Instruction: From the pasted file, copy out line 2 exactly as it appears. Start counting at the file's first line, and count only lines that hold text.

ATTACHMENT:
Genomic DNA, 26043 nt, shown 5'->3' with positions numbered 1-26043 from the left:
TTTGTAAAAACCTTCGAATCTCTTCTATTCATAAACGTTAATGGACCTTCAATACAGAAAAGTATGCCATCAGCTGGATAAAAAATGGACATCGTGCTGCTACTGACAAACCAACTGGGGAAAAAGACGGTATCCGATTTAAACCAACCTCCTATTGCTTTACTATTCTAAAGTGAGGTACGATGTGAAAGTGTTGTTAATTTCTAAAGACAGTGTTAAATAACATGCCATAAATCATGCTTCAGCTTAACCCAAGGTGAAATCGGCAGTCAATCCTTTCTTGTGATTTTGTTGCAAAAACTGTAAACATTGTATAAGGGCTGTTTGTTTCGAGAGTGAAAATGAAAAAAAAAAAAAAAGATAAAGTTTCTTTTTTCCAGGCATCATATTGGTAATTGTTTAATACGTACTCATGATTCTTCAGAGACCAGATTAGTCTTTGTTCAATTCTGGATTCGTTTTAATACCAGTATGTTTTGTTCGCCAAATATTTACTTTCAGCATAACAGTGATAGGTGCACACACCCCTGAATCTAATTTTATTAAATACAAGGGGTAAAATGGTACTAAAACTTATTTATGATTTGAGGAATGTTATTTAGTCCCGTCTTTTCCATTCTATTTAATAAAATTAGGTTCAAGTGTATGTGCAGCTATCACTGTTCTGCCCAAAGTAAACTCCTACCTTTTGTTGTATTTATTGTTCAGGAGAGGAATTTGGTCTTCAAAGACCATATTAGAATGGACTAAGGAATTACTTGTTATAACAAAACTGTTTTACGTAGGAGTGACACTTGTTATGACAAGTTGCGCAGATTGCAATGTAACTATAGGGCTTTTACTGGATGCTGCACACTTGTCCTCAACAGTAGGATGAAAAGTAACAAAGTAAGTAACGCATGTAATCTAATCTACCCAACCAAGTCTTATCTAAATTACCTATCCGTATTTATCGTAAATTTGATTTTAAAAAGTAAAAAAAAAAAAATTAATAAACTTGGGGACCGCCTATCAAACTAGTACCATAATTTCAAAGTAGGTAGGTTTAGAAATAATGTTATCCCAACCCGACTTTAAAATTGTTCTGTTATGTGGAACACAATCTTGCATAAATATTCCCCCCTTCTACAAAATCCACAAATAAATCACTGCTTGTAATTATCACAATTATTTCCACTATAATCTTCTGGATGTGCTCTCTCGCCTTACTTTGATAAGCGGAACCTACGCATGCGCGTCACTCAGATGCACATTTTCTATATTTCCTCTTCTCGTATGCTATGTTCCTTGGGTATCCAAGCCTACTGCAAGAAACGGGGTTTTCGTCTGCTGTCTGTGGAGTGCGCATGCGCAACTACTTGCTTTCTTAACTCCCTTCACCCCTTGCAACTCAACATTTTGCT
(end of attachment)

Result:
TTTGTAAAAACCTTCGAATCTCTTCTATTCATAAACGTTAATGGACCTTCAATACAGAAAAGTATGCCATCAGCTGGATAAAAAATGGACATCGTGCTGCTACTGACAAACCAACTGGGGAAAAAGACGGTATCCGATTTAAACCAACCTCCTATTGCTTTACTATTCTAAAGTGAGGTACGATGTGAAAGTGTTGTTAATTTCTAAAGACAGTGTTAAATAACATGCCATAAATCATGCTTCAGCTTAACCCAAGGTGAAATCGGCAGTCAATCCTTTCTTGTGATTTTGTTGCAAAAACTGTAAACATTGTATAAGGGCTGTTTGTTTCGAGAGTGAAAATGAAAAAAAAAAAAAAAGATAAAGTTTCTTTTTTCCAGGCATCATATTGGTAATTGTTTAATACGTACTCATGATTCTTCAGAGACCAGATTAGTCTTTGTTCAATTCTGGATTCGTTTTAATACCAGTATGTTTTGTTCGCCAAATATTTACTTTCAGCATAACAGTGATAGGTGCACACACCCCTGAATCTAATTTTATTAAATACAAGGGGTAAAATGGTACTAAAACTTATTTATGATTTGAGGAATGTTATTTAGTCCCGTCTTTTCCATTCTATTTAATAAAATTAGGTTCAAGTGTATGTGCAGCTATCACTGTTCTGCCCAAAGTAAACTCCTACCTTTTGTTGTATTTATTGTTCAGGAGAGGAATTTGGTCTTCAAAGACCATATTAGAATGGACTAAGGAATTACTTGTTATAACAAAACTGTTTTACGTAGGAGTGACACTTGTTATGACAAGTTGCGCAGATTGCAATGTAACTATAGGGCTTTTACTGGATGCTGCACACTTGTCCTCAACAGTAGGATGAAAAGTAACAAAGTAAGTAACGCATGTAATCTAATCTACCCAACCAAGTCTTATCTAAATTACCTATCCGTATTTATCGTAAATTTGATTTTAAAAAGTAAAAAAAAAAAAATTAATAAACTTGGGGACCGCCTATCAAACTAGTACCATAATTTCAAAGTAGGTAGGTTTAGAAATAATGTTATCCCAACCCGACTTTAAAATTGTTCTGTTATGTGGAACACAATCTTGCATAAATATTCCCCCCTTCTACAAAATCCACAAATAAATCACTGCTTGTAATTATCACAATTATTTCCACTATAATCTTCTGGATGTGCTCTCTCGCCTTACTTTGATAAGCGGAACCTACGCATGCGCGTCACTCAGATGCACATTTTCTATATTTCCTCTTCTCGTATGCTATGTTCCTTGGGTATCCAAGCCTACTGCAAGAAACGGGGTTTTCGTCTGCTGTCTGTGGAGTGCGCATGCGCAACTACTTGCTTTCTTAACTCCCTTCACCCCTTGCAACTCAACATTTTGCT